RG: Will the whole family be coming to the festival?
O.R.: My sister Yelena is coming. Unfortunately my sons, Oleg and Slava, can’t make it because they are studying in the United States.
Slava will be finishing school this year and going to college – it’s a very complex process which involves a lot of responsibility. He’s only got two months of preparation left. He’s has to get his algebra up to scratch to get his high school diploma.
It’s almost shameful for me to think how to help him, considering that my father was an Honorary Doctor at nearly 30 American universities. But things don’t work that way in the United States. The only thing that will get you into college are the grades that you earned in high school. This summer isn’t going to be an easy one for me.
On top of that, my elder son Oleg told me that he’s planning to come over to Moscow to take some Russian language courses.
RG: Do you worry that your sons’ interests aren't connected with music, so far?
O.R: For me, like any mother, the most important thing is that they are healthy, happy and successful in the professions they choose. What worries me is something else – that music isn’t part of their spiritual lives so far.
But well, recently they wanted to go to “La Traviata” at the Metropolitan Opera, and then they had a spirited discussion afterward about what they’d seen and heard – that was a really pleasant surprise for me. It’s a real pity that I don’t get to spend more time with them.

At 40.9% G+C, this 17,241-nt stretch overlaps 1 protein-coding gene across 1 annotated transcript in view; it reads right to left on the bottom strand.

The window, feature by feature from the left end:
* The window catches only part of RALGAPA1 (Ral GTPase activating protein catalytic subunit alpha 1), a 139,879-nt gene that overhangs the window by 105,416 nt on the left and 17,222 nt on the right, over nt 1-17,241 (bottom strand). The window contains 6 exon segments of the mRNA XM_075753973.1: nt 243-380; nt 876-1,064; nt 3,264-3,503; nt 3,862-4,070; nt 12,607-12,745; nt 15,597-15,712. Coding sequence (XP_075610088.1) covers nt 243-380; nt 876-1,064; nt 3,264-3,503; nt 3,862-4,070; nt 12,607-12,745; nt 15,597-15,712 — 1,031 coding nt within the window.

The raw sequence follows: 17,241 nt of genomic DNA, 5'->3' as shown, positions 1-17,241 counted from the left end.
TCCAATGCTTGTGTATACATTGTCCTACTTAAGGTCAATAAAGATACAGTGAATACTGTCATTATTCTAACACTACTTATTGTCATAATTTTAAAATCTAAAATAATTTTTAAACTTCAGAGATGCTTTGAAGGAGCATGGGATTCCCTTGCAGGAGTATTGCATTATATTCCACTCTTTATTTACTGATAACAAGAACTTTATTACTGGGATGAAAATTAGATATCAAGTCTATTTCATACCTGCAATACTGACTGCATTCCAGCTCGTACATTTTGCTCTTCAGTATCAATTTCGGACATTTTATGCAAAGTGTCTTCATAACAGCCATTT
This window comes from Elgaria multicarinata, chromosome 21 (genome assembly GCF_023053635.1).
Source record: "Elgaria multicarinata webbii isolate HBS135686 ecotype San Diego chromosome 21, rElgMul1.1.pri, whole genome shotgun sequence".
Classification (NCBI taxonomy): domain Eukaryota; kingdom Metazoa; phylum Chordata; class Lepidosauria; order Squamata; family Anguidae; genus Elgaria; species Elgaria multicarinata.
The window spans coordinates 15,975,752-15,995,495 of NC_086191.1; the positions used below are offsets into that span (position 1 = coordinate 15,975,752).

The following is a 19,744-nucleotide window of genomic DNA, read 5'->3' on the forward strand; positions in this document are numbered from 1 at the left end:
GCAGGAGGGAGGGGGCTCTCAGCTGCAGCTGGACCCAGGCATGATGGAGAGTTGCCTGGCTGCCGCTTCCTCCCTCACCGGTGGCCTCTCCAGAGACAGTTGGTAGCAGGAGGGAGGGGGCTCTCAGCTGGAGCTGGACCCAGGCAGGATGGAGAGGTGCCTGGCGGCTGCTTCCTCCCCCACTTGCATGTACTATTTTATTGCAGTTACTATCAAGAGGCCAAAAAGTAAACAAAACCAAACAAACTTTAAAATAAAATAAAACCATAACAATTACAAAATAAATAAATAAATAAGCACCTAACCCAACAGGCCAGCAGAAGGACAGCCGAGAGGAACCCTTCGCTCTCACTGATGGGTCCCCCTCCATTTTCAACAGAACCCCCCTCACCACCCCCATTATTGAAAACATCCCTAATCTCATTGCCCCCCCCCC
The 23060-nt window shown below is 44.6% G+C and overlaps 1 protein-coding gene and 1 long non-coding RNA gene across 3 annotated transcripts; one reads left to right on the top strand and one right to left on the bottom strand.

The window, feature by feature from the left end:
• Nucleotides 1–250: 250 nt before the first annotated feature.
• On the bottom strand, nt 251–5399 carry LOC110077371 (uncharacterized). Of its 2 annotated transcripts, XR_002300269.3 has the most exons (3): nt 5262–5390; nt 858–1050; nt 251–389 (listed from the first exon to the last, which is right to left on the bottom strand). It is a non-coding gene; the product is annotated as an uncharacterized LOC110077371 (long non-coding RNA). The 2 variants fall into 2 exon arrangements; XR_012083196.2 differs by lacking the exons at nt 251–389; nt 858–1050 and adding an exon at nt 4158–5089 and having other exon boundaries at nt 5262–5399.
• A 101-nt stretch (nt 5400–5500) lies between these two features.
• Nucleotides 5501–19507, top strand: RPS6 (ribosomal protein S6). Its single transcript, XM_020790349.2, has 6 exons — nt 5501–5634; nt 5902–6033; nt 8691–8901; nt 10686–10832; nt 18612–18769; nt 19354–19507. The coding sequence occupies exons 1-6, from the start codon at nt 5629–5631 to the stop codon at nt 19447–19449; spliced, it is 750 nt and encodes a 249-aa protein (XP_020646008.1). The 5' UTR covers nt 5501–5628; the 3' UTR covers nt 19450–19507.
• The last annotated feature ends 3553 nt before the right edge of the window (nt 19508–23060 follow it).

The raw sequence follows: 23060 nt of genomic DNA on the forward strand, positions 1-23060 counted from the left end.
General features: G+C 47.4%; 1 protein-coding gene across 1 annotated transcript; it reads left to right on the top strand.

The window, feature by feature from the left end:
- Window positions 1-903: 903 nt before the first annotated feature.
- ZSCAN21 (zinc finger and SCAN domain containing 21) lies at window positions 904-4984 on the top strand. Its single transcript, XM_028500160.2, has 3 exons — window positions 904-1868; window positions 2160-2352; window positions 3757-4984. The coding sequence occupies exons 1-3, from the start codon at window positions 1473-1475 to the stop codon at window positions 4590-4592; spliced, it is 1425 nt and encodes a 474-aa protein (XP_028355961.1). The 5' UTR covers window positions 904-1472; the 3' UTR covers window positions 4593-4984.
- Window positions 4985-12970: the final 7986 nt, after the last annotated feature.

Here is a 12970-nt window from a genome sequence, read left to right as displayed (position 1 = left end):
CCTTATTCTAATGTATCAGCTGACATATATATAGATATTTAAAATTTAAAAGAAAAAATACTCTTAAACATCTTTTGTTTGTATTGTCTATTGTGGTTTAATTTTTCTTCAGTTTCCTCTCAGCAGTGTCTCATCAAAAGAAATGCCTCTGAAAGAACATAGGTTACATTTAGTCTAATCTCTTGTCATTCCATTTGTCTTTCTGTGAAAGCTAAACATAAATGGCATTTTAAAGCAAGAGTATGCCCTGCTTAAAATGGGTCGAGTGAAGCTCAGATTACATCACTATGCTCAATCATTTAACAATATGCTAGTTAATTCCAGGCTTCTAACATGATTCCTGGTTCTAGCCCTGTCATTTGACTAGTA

RG: But you and your sister were surely used to frequently spending time away from your parents when you were young?
O.R.: Yes, that’s true. When they were away for long periods, we became very sad and even cried. And we were blissfully happy when they came back again.
We used to prepare for their return several days in advance: we made different salads, set the table; we thought up new hairstyles, made sure our hair ribbons were tied just right; and we removed our bad school marks from our report cards. We were busy in every way. We used to check our bags, because we knew that dad might look in them by accident – so any letters from boys had to be thrown away.
Any presents we received had to be deserved. Our lives were very strict. I don’t have the strength to be that strict with my own kids.
RG: Would you say you are more of a daddy’s or a momma’s girl?
O.R.: I’m a daddy’s girl for sure. When I was young, I was very similar to him; I was chubby and wore glasses.
But Lena was always a momma’s girl. She was attractive and elegant. Sometimes I was so envious of her that I cried. But, as we grew up, I don’t know how, but Lena grew more and more like her grandmother – dad’s mom – while my voice and manner of speaking grew like my mother’s.
But I’ve definitely inherited my dad’s character, that’s 100 percent certain. It’s thanks to him that I could play the cello so well and learned the piano. Not like my dad, of course – no way near his level. But I still played both instruments.
RG: You’re now the head of a world-famous musical dynasty. How do you plan to take charge of its heritage? What are the plans, for example, for the house on the Moika River in St. Petersburg or the apartment in Paris?
O.R.: Mother left a will for me and one for Lena, in which everything is clearly indicated. Nothing will be sold off at auction in order to divide the cash. Nor will we be tearing at each other’s hair over pennies, either.
The interview is first published in Russian in Rossiyskaya Gazeta.